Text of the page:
Don’t start a team unless you have enough leads for the whole team, was the message from team leader extraordinaire, Mark Spain, at Inman Connect San Francisco this morning.
“And don’t hire a B player if you are an A player,” added the managing broker of Mark Spain Real Estate, a company based in Atlanta that he set up in January after a career as a top team leader at Keller Williams. “Then you have nothing to lift the business.”
Spain said when he recruits, he looks for people who are better than him in certain areas.
“I look for people who will push me, make me uncomfortable, who will drive the business,” he said.
With 70 agents and a total team of 100, Spain’s team has its own president who runs operations, as well as Spain, who is the CEO of the business.
By contrast, Barr Haney’s team, Haney & Potter at Pacific Union, is just four people strong, with two team leaders. And it is very careful about taking on new members so the culture of the business remains intact.
Haney added: “We are business partners and extraordinarily good friends outside the office, so it has to be somebody to have fun with us. The no. 1 rule is to have fun, laugh — if not on the same page, they are in for it,” he said.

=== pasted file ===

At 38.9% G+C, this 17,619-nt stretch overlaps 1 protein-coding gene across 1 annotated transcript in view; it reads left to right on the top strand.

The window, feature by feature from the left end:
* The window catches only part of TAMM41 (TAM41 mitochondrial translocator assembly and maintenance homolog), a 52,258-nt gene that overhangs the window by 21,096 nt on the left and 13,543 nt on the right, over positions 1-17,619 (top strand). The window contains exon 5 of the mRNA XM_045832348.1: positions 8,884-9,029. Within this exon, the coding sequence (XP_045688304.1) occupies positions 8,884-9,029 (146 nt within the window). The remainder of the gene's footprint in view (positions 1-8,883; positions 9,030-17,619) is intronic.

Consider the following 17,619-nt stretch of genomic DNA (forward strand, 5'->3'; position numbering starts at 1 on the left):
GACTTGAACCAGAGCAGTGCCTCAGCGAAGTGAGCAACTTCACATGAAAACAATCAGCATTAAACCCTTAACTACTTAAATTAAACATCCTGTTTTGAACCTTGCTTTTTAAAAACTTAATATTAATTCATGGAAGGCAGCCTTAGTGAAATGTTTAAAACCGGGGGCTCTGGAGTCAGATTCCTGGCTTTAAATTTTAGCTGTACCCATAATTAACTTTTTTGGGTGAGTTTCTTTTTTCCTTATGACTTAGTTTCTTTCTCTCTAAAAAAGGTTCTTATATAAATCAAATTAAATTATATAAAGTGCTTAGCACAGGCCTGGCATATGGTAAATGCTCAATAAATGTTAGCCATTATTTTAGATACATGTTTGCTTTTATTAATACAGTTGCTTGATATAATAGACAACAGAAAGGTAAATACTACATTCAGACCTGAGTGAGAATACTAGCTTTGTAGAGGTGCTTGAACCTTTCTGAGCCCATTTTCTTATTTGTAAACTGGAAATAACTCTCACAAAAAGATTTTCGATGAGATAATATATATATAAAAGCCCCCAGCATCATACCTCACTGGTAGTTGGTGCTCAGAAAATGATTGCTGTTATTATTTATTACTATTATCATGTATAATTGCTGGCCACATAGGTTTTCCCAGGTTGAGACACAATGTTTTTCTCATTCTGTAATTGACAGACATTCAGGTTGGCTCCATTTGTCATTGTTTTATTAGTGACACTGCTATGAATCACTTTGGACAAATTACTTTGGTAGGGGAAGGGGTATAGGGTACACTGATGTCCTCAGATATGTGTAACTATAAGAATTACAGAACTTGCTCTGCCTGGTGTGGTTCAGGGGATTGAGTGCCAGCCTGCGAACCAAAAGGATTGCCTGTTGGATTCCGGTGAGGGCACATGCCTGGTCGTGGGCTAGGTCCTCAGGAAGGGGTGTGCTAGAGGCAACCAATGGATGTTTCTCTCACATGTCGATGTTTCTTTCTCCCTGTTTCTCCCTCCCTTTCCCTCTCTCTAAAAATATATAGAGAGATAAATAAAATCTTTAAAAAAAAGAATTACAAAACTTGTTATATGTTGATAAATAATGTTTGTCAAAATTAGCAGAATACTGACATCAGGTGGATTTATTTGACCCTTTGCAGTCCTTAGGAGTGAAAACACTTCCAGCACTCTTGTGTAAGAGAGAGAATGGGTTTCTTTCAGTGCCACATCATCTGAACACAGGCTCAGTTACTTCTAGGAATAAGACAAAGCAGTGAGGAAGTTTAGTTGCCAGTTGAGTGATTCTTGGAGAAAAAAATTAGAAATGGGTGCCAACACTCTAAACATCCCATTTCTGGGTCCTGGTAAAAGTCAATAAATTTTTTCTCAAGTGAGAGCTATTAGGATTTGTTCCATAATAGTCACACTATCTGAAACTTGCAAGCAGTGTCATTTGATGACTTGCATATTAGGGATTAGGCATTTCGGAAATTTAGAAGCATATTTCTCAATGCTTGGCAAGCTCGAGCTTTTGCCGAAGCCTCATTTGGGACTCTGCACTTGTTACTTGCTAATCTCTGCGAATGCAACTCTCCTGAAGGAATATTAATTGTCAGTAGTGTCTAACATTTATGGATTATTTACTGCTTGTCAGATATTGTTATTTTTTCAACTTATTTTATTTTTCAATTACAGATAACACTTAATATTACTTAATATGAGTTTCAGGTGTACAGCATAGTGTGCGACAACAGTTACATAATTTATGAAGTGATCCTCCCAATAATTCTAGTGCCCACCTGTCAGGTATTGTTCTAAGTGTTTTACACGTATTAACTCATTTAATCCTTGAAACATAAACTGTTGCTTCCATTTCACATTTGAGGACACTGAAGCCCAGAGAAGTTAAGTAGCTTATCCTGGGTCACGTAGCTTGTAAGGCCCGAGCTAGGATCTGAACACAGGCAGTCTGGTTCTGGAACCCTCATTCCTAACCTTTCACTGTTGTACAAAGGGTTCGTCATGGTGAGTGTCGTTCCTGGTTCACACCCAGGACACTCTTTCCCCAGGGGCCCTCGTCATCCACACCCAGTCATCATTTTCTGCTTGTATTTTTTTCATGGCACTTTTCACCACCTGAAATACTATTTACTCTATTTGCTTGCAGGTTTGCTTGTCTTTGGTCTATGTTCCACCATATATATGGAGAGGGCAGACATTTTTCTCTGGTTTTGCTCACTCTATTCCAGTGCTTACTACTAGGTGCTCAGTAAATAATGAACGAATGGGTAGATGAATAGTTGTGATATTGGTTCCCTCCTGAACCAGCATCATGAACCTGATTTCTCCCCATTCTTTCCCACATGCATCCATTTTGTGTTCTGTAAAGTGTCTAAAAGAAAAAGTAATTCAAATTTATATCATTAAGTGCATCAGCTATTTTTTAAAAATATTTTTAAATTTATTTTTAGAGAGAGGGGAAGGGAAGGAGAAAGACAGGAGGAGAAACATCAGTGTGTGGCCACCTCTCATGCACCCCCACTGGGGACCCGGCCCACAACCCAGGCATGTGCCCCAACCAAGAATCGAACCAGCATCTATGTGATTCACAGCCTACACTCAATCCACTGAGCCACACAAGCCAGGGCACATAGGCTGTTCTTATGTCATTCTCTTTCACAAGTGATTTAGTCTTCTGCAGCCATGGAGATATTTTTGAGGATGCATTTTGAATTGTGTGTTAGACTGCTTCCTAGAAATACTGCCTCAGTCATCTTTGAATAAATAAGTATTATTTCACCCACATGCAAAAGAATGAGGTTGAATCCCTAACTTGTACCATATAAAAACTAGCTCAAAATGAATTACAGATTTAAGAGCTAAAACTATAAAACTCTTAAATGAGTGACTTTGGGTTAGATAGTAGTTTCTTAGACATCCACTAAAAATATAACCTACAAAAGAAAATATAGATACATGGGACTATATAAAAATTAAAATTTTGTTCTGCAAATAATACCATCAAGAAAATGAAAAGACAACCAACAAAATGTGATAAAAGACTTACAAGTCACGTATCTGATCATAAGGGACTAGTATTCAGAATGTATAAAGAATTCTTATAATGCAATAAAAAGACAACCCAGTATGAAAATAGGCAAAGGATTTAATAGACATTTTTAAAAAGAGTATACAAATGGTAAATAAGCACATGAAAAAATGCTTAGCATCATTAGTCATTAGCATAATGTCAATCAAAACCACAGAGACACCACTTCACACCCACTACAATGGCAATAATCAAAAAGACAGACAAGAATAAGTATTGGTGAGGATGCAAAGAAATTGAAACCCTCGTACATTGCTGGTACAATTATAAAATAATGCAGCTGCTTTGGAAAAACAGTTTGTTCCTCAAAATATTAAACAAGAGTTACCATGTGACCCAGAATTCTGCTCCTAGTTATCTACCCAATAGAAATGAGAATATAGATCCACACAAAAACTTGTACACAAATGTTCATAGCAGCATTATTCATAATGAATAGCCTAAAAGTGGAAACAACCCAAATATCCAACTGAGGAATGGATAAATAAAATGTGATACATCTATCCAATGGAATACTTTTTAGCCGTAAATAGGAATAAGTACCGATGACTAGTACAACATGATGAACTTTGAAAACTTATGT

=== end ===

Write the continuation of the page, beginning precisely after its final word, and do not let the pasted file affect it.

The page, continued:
Urged for some time to hire an assistant, he finally did — but she is the marketing director, not the assistant, managing the business’s social media, its brochures and website, among other things.
Teams stand up for their team members, said panel host, Katie Maxwell.
Haney & Potter splits his commissions with other partners.
“The way we run our business is very intimate. We are not looking to grow a massive team; it’s quality, not quantity. There are just four of us and we are together every day in an office. We make sure that it is an environment of family.”
In the session hosted by Katie Maxwell, managing broker at Intero Real Estate Services, she said that teams can cause some resentment among individual agents with their exponentially high sales volume, but that good team leaders like Spain and Haney were just good business people.
And people should accept that.